The weekly column
Article 102, June 2002
Field Independent/Dependent Learning Styles and L2 Acquisition
By Robert Wyss
Imagine you have just arrived in a foreign country whose language you neither speak nor read. You are at the airport and your contact person is not there to meet you. To make matters worse, your luggage is missing. It's 2 A.M. and airport staff are scarce, and those that are present don't speak English. What will you do? Your response to this question will depend largely on the "cognitive styles" you happen to bring to bear, your general predisposition toward processing new information or challenges in a particular way (Skehan: 1991). For instance, if you are "ambiguity tolerant," you will not get easily flustered by your unfortunate circumstances. If you are "reflective," you will exercise patience. If you are "field independent," you will be able to focus on the relevant details and not be distracted by unnecessary details (Brown: 1994).
The way we learn things in general and the particular approach we adopt when dealing with problems is said to depend on a somewhat mysterious link between personality and cognition; this link is referred to as cognitive style. When cognitive styles are related to an educational context, they are generally referred to as "learning styles," cognitive, affective, and physiological traits that are relatively stable indicators of how learners perceive, interact with, and respond to the learning environment (Keefe: 1979).
In theory, there exist as many learning styles as there are learners, and the practical implications of learning styles for teaching-learning interaction are numerous. Nevertheless, only a few of the possible number of styles have received the attention of L2 researchers in recent years; one of the most well-researched areas is "field independence" (FI) or "field dependence" (FD). FI/FD refers to how people perceive and memorize information (Chapelle: 1995).
FI hinges on the perceptual skill of "seeing the forest for the trees." A person who can easily recognize the hidden castle or human face in 3-D posters and a child who can spot the monkeys camouflaged within the trees and leaves of an exotic forest in coloring books tend toward a field independent style. The "field" may be perceptual or it may be abstract, such as a set of ideas, thoughts, or feelings from which the task is to perceive specific subsets. Field dependence is, conversely, the tendency to be "dependent" on the total field so that the parts embedded within the field are not easily perceived, though that total field is perceived most clearly as a unified whole (Brown: 1994).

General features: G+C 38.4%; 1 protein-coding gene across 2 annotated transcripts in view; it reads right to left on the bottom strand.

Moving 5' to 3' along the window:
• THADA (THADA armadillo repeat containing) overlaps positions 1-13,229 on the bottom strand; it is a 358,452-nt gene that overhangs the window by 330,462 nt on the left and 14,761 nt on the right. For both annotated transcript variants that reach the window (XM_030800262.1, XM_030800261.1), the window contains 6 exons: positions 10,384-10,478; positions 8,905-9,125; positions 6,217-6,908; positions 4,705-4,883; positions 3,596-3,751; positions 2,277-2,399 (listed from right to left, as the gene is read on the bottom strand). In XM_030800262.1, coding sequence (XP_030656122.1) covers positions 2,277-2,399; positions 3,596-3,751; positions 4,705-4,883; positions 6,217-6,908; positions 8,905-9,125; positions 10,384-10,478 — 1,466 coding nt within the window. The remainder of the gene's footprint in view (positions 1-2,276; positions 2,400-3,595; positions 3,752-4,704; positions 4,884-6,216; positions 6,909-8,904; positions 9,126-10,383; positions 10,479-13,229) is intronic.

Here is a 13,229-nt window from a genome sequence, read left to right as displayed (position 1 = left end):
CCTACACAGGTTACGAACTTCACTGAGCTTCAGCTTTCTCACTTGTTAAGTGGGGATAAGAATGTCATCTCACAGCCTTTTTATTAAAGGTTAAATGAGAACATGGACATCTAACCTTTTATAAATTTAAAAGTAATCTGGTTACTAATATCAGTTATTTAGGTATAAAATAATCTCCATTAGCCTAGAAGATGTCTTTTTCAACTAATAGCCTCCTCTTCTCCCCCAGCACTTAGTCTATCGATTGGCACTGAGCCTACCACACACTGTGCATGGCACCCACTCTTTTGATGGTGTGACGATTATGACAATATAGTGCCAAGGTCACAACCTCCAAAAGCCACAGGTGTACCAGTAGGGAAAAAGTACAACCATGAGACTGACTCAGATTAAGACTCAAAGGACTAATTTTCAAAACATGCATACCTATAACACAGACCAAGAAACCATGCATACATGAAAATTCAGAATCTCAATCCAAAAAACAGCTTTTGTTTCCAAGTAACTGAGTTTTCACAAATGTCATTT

There are advantages and disadvantages to FI and FD learning styles and both are important for L2 learning. The FI learner excels in classroom learning which involves analysis, attention to details, and mastering of exercises, drills, and other focused activities. The FD learner, by contrast, seems to achieve a higher degree of success in everyday language situations beyond the constraints of the classroom; tasks requiring interpersonal communication skills.
Listed below are the principal characteristics of the two cognitive styles and the implications of each for L2 learning (Ellis 1993; based on Hawkey: 1982).
Students can enhance their learning power by being aware of style areas in which they feel less comfortable--and by working on the development of these--thus, providing avenues to foster their intellectual growth (Eliason in Kang: 1999). Similarly, teachers can identify strong style patterns in their classes and make effective use of such information by devising lesson plans which accomodate individual learning style preferences. The writer has created the following learning styles checklist to enable EFL teachers to gauge their learners' tendencies towards FI/FD. Although this kind of assessment is not comprehensive, it does indicate students' preferred general learning styles. Learners whose responses tend toward the right-hand side of the list, indicate a preference for FD, conversely, those who check more on the left show a preference for FI.
FIELD INDEPENDENT/DEPENDENT CHECKLIST
Instructions to L2 learners: Check one box in each item that best describes you. Boxes A and E would indicate that the sentence is very much like you. Boxes B and D would indicate that the sentence is more or less like you. Box C would indicate that you have no particular inclination one way or the other.
Implications: Problems related to too much field independence
Cognitive tunnel vision limits learners with a strong FI tendency and prevents them from seeing the big picture. While they get "stuck" on unfamiliar vocabulary or ambiguous grammar structures, their FD counterparts will have already understood the gist of a written or spoken discourse--without, however, having caught the precise meaning of every word. Seen in this light, the FD learner has the advantage of overlooking problems in order to see the general configuration of a problem or idea. But how can FI learners be taught to ignore details or tolerate ambiguity when understanding the main idea of a reading or verbal discourse is more important-as is nearly always the case in real-life contexts? The following lesson plan provides an attempt at a solution to the the problem of excessive field independence.
Reading strategy training (especially for field independent learners): Crossing Out Unfamiliar Items
This lesson plan has been devised to teach learners to develop the habit of forgoing unfamiliar items for main idea comprehension and may be used most effectively as a segment of a series of lessons, each structured around a specific reading strategy (eg, reading for gist, scanning for details, crossing out subordinate details, etc). Naturally, this lesson plan can have as its theme a variety of topics and is given here merely as a sample from which teachers might draw ideas: any number of topics can be substituted for the one given here. Teachers should choose a reading context they feel would be of general interest to their learners.